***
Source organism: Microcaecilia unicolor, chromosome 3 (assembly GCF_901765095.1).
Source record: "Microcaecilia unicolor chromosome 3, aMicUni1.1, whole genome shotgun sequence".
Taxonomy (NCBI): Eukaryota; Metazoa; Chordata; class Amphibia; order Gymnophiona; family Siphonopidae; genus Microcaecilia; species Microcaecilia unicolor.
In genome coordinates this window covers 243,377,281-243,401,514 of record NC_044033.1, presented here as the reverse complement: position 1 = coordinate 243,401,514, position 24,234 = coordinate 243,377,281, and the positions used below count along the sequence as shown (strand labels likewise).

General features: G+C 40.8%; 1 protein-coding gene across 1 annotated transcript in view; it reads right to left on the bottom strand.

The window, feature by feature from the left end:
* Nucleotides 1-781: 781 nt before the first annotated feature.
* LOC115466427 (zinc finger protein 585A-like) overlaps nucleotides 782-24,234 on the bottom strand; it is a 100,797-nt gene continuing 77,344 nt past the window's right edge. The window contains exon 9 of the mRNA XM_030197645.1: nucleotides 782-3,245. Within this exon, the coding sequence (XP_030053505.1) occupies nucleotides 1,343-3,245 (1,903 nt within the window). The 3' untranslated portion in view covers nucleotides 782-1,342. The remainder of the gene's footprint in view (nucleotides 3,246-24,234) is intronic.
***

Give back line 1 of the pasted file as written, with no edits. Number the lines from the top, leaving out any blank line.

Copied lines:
Source organism: Microcaecilia unicolor, chromosome 3 (assembly GCF_901765095.1).